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Salvador Domingo Felipe Jacinto Dal i Domnech, 1st Marqus de Dal de Pubol (May 11, 1904 January 23, 1989), known as Salvador Dal (Catalan pronunciation: [səɫβəˈo əˈɫi]), was a prominent Spanish surrealist painter born in Figueres, Spain.
Dal was a skilled draftsman, best known for the striking and bizarre images in his surrealist work. His painterly skills are often attributed to the influence of Renaissance masters. His best-known work, The Persistence of Memory, was completed in 1931. Dal's expansive artistic repertoire included film, sculpture, and photography, in collaboration with a range of artists in a variety of media.
Dal attributed his "love of everything that is gilded and excessive, my passion for luxury and my love of oriental clothes" to a self-styled "Arab lineage", claiming that his ancestors were descended from the Moors.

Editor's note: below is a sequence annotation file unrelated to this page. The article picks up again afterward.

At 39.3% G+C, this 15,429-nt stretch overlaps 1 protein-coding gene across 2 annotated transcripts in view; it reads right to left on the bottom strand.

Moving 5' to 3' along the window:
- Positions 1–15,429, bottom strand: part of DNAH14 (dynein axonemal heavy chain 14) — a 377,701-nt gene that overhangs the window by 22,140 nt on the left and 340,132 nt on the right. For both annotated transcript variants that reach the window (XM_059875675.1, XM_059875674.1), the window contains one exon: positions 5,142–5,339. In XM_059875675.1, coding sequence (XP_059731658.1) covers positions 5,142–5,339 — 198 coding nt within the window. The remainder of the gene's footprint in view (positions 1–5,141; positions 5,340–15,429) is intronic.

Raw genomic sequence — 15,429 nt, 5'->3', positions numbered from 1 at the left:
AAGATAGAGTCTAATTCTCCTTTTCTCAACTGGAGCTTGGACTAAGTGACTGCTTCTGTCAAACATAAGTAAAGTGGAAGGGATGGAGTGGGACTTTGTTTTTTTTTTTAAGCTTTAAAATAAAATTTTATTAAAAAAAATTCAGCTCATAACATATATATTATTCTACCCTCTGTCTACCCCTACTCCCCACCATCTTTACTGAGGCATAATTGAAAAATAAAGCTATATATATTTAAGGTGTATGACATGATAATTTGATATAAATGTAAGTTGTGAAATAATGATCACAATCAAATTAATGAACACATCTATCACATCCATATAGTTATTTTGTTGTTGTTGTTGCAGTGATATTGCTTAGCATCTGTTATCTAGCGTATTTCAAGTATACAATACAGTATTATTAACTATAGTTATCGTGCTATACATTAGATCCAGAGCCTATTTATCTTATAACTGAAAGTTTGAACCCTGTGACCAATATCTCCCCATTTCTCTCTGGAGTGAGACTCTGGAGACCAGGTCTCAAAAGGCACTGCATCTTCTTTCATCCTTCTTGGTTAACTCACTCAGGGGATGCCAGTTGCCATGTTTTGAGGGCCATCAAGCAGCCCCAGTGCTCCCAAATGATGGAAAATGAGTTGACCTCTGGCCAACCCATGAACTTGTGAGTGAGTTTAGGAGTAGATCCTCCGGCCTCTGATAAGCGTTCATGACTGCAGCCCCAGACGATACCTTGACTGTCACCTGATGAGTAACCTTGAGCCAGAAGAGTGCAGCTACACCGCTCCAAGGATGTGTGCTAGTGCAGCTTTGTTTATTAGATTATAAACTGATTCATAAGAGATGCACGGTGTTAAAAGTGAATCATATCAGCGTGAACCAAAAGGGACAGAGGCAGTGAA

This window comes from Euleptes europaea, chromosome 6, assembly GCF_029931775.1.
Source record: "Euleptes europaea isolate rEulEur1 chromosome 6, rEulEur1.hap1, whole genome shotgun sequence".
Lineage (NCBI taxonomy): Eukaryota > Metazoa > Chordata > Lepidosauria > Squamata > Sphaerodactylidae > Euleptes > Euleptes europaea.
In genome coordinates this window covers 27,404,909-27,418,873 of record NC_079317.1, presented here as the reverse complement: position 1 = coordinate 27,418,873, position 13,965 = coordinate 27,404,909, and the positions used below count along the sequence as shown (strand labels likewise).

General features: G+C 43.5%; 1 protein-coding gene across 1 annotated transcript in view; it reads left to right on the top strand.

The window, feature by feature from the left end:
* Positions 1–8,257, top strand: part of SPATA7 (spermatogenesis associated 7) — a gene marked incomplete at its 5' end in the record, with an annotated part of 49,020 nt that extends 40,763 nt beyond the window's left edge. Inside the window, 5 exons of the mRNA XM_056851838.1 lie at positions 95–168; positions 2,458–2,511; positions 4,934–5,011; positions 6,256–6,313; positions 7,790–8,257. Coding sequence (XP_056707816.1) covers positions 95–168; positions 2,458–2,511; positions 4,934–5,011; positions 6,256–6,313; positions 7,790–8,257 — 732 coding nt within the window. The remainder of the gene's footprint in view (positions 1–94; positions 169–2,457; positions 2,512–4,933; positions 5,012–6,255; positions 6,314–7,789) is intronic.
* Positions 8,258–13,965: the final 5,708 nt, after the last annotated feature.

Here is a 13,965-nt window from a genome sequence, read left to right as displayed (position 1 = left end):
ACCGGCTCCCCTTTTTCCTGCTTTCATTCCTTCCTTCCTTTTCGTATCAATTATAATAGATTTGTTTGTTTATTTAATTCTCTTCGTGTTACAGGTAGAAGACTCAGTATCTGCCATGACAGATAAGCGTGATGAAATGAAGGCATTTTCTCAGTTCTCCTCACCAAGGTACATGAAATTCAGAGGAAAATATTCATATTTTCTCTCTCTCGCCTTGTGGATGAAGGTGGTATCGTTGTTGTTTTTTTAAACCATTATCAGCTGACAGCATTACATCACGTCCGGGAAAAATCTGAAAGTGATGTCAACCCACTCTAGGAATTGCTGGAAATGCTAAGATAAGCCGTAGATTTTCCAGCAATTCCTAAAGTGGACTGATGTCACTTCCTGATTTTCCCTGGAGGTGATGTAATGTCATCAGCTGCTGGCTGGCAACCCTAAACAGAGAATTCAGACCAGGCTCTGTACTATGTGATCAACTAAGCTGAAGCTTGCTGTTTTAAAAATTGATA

Dal was highly imaginative, and also enjoyed indulging in unusual and grandiose behavior. His eccentric manner and attention-grabbing public actions sometimes drew more attention than his artwork, to the dismay of those who held his work in high esteem, and to the irritation of his critics.
In 1931, Dal painted one of his most famous works, The Persistence of Memory, which introduced a surrealistic image of soft, melting pocket watches. The general interpretation of the work is that the soft watches are a rejection of the assumption that time is rigid or deterministic. This idea is supported by other images in the work, such as the wide expanding landscape, and other limp watches shown being devoured by ants.
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Tattooing has been practiced for centuries in many cultures, particularly in Asia, and spread throughout the world. The Ainu, an indigenous people of Japan, traditionally had facial tattoos. Today, one can find Atayal of Taiwan, Berbers of Tamazgha (North Africa), Hausa people of Northern Nigeria, Kurdish people in East-Turkey, and Māori of New Zealand with facial tattoos.